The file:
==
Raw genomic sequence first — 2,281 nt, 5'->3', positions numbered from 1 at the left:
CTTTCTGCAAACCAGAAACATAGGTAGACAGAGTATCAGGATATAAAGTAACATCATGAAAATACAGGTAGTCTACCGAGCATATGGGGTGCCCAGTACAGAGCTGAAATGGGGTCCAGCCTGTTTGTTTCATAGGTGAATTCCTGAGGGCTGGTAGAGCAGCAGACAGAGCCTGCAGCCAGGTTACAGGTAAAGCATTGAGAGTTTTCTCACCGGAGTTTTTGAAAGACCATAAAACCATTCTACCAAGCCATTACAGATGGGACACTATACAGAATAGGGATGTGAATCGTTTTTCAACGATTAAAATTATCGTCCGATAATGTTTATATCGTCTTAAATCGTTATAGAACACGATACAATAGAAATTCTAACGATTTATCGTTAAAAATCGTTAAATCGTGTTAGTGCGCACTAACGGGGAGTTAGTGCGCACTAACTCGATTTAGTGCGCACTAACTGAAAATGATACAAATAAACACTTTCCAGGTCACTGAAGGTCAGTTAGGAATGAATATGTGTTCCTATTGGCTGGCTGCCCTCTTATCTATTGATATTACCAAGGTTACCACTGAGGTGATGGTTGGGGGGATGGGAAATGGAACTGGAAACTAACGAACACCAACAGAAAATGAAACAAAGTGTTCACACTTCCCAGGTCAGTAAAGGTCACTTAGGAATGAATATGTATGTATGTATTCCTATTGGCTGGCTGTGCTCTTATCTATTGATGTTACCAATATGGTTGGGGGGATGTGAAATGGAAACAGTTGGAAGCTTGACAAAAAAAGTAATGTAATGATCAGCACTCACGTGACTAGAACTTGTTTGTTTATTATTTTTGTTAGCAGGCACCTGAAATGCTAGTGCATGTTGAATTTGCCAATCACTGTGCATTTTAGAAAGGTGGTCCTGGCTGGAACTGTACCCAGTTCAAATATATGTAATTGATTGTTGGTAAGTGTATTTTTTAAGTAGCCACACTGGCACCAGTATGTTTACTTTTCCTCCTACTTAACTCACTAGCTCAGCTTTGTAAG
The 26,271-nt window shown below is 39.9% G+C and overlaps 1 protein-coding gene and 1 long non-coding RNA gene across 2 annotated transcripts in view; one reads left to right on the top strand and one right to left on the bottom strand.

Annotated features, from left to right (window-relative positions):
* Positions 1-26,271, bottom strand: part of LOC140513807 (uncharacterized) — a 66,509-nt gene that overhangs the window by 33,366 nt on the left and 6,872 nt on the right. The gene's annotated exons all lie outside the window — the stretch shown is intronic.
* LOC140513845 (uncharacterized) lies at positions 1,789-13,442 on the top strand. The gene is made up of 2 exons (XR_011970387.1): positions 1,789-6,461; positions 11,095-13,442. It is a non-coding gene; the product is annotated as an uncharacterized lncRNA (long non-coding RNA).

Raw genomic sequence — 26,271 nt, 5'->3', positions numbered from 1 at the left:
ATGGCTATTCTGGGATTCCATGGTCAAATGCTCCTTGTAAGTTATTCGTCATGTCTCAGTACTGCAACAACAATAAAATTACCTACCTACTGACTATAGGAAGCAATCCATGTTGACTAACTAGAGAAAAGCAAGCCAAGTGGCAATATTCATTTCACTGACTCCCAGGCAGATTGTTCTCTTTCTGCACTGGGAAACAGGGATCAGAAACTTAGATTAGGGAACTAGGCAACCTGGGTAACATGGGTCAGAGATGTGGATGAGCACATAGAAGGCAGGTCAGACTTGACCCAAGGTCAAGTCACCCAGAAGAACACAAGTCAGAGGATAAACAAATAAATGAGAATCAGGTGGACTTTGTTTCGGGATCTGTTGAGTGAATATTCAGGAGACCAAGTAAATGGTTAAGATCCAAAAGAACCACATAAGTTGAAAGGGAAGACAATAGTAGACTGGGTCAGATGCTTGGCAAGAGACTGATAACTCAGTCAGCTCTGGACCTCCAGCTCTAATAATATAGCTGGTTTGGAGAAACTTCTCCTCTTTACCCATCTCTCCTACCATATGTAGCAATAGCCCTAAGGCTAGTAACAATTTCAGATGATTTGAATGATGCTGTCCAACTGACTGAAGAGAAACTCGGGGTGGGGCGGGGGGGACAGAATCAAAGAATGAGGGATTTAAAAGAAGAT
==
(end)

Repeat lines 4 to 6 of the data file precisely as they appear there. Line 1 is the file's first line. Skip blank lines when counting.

Annotated features, from left to right (window-relative positions):
* Positions 1-26,271, bottom strand: part of LOC140513807 (uncharacterized) — a 66,509-nt gene that overhangs the window by 33,366 nt on the left and 6,872 nt on the right. The gene's annotated exons all lie outside the window — the stretch shown is intronic.
* LOC140513845 (uncharacterized) lies at positions 1,789-13,442 on the top strand. The gene is made up of 2 exons (XR_011970387.1): positions 1,789-6,461; positions 11,095-13,442. It is a non-coding gene; the product is annotated as an uncharacterized lncRNA (long non-coding RNA).